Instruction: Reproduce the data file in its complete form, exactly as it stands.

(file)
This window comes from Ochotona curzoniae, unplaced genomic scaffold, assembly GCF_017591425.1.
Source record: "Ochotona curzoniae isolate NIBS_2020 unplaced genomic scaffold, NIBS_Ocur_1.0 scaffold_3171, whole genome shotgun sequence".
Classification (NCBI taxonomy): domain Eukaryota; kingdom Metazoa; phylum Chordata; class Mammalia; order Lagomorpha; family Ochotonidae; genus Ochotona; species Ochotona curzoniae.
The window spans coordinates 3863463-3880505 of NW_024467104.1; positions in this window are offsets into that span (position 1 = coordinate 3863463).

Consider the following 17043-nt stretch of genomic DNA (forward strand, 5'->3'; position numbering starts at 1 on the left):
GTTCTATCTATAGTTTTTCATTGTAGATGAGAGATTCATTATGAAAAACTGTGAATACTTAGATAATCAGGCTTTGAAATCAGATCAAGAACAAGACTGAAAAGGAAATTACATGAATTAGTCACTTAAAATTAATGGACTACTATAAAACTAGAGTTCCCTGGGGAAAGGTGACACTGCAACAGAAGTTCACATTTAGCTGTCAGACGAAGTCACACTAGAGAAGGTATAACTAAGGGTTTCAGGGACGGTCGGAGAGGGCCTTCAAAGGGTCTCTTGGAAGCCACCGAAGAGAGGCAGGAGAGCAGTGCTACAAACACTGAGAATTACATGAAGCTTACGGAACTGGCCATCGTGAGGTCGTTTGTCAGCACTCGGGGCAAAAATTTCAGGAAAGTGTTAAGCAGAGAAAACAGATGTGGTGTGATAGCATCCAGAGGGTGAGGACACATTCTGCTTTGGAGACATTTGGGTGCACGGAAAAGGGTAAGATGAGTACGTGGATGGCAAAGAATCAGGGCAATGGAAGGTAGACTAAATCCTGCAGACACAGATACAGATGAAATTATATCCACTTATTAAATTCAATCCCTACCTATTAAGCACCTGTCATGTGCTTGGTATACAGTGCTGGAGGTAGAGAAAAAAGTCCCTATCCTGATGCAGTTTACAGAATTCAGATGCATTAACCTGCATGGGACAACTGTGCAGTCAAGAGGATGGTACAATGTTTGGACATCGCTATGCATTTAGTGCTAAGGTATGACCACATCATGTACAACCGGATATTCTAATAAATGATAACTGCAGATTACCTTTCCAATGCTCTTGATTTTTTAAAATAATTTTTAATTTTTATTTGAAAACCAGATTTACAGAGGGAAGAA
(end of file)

This window comes from Ochotona curzoniae, unplaced genomic scaffold, assembly GCF_017591425.1.
Source record: "Ochotona curzoniae isolate NIBS_2020 unplaced genomic scaffold, NIBS_Ocur_1.0 scaffold_3171, whole genome shotgun sequence".
Classification (NCBI taxonomy): domain Eukaryota; kingdom Metazoa; phylum Chordata; class Mammalia; order Lagomorpha; family Ochotonidae; genus Ochotona; species Ochotona curzoniae.
The window spans coordinates 3863463-3880505 of NW_024467104.1; positions in this window are offsets into that span (position 1 = coordinate 3863463).

Consider the following 17043-nt stretch of genomic DNA (forward strand, 5'->3'; position numbering starts at 1 on the left):
GTTCTATCTATAGTTTTTCATTGTAGATGAGAGATTCATTATGAAAAACTGTGAATACTTAGATAATCAGGCTTTGAAATCAGATCAAGAACAAGACTGAAAAGGAAATTACATGAATTAGTCACTTAAAATTAATGGACTACTATAAAACTAGAGTTCCCTGGGGAAAGGTGACACTGCAACAGAAGTTCACATTTAGCTGTCAGACGAAGTCACACTAGAGAAGGTATAACTAAGGGTTTCAGGGACGGTCGGAGAGGGCCTTCAAAGGGTCTCTTGGAAGCCACCGAAGAGAGGCAGGAGAGCAGTGCTACAAACACTGAGAATTACATGAAGCTTACGGAACTGGCCATCGTGAGGTCGTTTGTCAGCACTCGGGGCAAAAATTTCAGGAAAGTGTTAAGCAGAGAAAACAGATGTGGTGTGATAGCATCCAGAGGGTGAGGACACATTCTGCTTTGGAGACATTTGGGTGCACGGAAAAGGGTAAGATGAGTACGTGGATGGCAAAGAATCAGGGCAATGGAAGGTAGACTAAATCCTGCAGACACAGATACAGATGAAATTATATCCACTTATTAAATTCAATCCCTACCTATTAAGCACCTGTCATGTGCTTGGTATACAGTGCTGGAGGTAGAGAAAAAAGTCCCTATCCTGATGCAGTTTACAGAATTCAGATGCATTAACCTGCATGGGACAACTGTGCAGTCAAGAGGATGGTACAATGTTTGGACATCGCTATGCATTTAGTGCTAAGGTATGACCACATCATGTACAACCGGATATTCTAATAAATGATAACTGCAGATTACCTTTCCAATGCTCTTGATTTTTTAAAATAATTTTTAATTTTTATTTGAAAACCAGATTTACAGAGGGAAGAA